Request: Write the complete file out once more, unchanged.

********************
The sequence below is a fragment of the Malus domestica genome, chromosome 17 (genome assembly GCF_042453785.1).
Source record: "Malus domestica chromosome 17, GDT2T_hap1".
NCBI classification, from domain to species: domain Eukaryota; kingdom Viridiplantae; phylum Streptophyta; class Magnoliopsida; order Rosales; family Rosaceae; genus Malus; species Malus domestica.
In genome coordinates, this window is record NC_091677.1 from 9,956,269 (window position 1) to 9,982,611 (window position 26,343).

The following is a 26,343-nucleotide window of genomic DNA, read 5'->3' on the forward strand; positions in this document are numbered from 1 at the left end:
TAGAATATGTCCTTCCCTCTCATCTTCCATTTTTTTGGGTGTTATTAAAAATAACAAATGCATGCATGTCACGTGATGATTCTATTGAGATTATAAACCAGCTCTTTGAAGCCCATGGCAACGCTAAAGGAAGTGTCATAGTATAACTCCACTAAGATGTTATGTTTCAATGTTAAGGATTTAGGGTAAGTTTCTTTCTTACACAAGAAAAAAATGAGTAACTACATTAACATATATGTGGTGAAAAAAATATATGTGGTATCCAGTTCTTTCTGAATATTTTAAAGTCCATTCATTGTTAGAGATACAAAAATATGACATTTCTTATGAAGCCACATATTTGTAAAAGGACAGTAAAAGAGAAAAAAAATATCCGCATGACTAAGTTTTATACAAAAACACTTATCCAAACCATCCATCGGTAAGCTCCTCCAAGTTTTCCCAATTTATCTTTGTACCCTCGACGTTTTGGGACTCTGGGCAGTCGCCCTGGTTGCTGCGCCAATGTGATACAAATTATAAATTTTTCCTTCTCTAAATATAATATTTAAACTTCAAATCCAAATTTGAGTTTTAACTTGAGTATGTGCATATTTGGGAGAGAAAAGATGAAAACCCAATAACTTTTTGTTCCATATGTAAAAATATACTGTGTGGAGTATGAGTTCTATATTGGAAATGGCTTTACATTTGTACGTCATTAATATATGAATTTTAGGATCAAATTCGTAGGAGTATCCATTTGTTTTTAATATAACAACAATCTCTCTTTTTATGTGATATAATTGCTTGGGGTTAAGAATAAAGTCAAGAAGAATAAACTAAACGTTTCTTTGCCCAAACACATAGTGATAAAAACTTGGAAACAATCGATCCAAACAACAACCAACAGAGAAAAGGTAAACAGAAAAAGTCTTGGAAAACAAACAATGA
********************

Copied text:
The sequence below is a fragment of the Malus domestica genome, chromosome 17 (genome assembly GCF_042453785.1).
Source record: "Malus domestica chromosome 17, GDT2T_hap1".
NCBI classification, from domain to species: domain Eukaryota; kingdom Viridiplantae; phylum Streptophyta; class Magnoliopsida; order Rosales; family Rosaceae; genus Malus; species Malus domestica.
In genome coordinates, this window is record NC_091677.1 from 9,956,269 (window position 1) to 9,982,611 (window position 26,343).

The following is a 26,343-nucleotide window of genomic DNA, read 5'->3' on the forward strand; positions in this document are numbered from 1 at the left end:
TAGAATATGTCCTTCCCTCTCATCTTCCATTTTTTTGGGTGTTATTAAAAATAACAAATGCATGCATGTCACGTGATGATTCTATTGAGATTATAAACCAGCTCTTTGAAGCCCATGGCAACGCTAAAGGAAGTGTCATAGTATAACTCCACTAAGATGTTATGTTTCAATGTTAAGGATTTAGGGTAAGTTTCTTTCTTACACAAGAAAAAAATGAGTAACTACATTAACATATATGTGGTGAAAAAAATATATGTGGTATCCAGTTCTTTCTGAATATTTTAAAGTCCATTCATTGTTAGAGATACAAAAATATGACATTTCTTATGAAGCCACATATTTGTAAAAGGACAGTAAAAGAGAAAAAAAATATCCGCATGACTAAGTTTTATACAAAAACACTTATCCAAACCATCCATCGGTAAGCTCCTCCAAGTTTTCCCAATTTATCTTTGTACCCTCGACGTTTTGGGACTCTGGGCAGTCGCCCTGGTTGCTGCGCCAATGTGATACAAATTATAAATTTTTCCTTCTCTAAATATAATATTTAAACTTCAAATCCAAATTTGAGTTTTAACTTGAGTATGTGCATATTTGGGAGAGAAAAGATGAAAACCCAATAACTTTTTGTTCCATATGTAAAAATATACTGTGTGGAGTATGAGTTCTATATTGGAAATGGCTTTACATTTGTACGTCATTAATATATGAATTTTAGGATCAAATTCGTAGGAGTATCCATTTGTTTTTAATATAACAACAATCTCTCTTTTTATGTGATATAATTGCTTGGGGTTAAGAATAAAGTCAAGAAGAATAAACTAAACGTTTCTTTGCCCAAACACATAGTGATAAAAACTTGGAAACAATCGATCCAAACAACAACCAACAGAGAAAAGGTAAACAGAAAAAGTCTTGGAAAACAAACAATGA